In Defence Of Being Difficult

Episode 56: In Defence Of Being Difficult – Here’s To The Mad Ones

‘The only people for me are the mad ones, the ones who are mad to live, mad to talk, mad to be saved, desirous of everything at the same time, the ones who never yawn or say a commonplace thing, but burn, burn, burn like fabulous yellow roman candles exploding like spiders across the stars and in the middle you see the blue centerlight pop and everybody goes “Awww!”’.

Contrast that quote by Jack Kerouac with the direction we are given in our everyday work lives to comply. Comply with process. Comply with systems. Comply with approach. Make decisions through committees. Don’t rock the boat.

The motivation for organizational compliance and conformity is obvious; it is hard to scale a business without rules, systems and processes. It makes for an uncomfortable and sometimes unpleasant workplace environment when there is constant disruption and chaos. Without organizational discipline, there can be no systematic output.

But ours is a creative industry. It is one that is constantly being disrupted by technology, by the need for innovation, by competition, and the need to cut through the sometimes deafening noise. And there can be no creation without destruction.

I don’t believe you can be a great digital strategist without being one of the mad ones, the ones that push the boundaries, that ask the difficult questions, that aren’t satisfied with the status quo, and that would rather die of thirst than drink from the cup of mediocrity.

So how do we square the need to be disruptive, to be difficult in order to constantly push the boundaries of creativity and performance with the need to work collaboratively within a broader team?

It all depends on how we define being difficult. Being difficult is not about being a prima donna. It’s not about refusing to comply for the sake of it. It is not about degrading and demeaning others. Being difficult in the context of the work of the digital strategist means never being satisfied with the solutions at hand. It means constantly asking questions about how the work can be done better. It means challenging the groupthink and pushing others to come up with new ideas. Being difficult means creating a platform or a space that allows others to innovate.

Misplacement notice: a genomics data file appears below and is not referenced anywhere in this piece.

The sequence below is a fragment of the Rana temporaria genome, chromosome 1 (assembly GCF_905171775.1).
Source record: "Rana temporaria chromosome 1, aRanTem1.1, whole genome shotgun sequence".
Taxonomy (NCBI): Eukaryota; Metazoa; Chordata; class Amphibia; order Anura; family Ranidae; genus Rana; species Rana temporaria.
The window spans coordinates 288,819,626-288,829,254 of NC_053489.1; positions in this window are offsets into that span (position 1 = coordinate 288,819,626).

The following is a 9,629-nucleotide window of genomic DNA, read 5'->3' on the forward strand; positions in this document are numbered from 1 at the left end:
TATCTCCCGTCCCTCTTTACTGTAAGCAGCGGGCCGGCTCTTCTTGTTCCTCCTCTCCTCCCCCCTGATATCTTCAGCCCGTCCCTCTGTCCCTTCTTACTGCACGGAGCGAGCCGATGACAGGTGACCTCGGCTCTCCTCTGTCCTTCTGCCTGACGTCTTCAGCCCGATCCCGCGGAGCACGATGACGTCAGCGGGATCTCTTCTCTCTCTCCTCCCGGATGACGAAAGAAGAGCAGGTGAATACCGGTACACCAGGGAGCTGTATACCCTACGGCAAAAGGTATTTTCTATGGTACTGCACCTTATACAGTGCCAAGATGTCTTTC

It is also necessary to be difficult in this way. Without this, we end up with solutions that look like everyone else’s. We end up with ideas that are safe, risk free, and mediocre. In short, we end up with commodity thinking and output, where the only way to differentiate is to race to the bottom on price. We need to be difficult in order to break this cycle, in order to shake ourselves and our colleagues up, in order to cut through the noise and stand out as an organization.

To do this means standing out as an individual and accepting the inevitable criticism. But as long as you have focused your efforts on challenging the thinking and the solutions rather than the individuals personally, it is criticism that can be handled. And it will reap rewards, for you, for your team, and for the company.

Don’t think this approach can scale? I think Apple would have something to say about that. As their iconic advertising put it:

“Here’s to the crazy ones. The misfits. The rebels. The troublemakers. The round pegs in the square holes. The ones who see things differently. They’re not fond of rules. And they have no respect for the status quo. You can quote them, disagree with them, glorify or vilify them. About the only thing you can’t do is ignore them. Because they change things. They push the human race forward. And while some may see them as the crazy ones, we see genius. Because the people who are crazy enough to think they can change the world, are the ones who do.”

Being crazy. Being mad. Being difficult. We can’t be great without it.

Next week on octopus, we will continue to explore the role of the digital strategist. Please be sure to comment below. I’d love to hear from you. Please subscribe for alerts about new episodes and content. Thank you for listening to octopus. I’m Nasser Sahlool.

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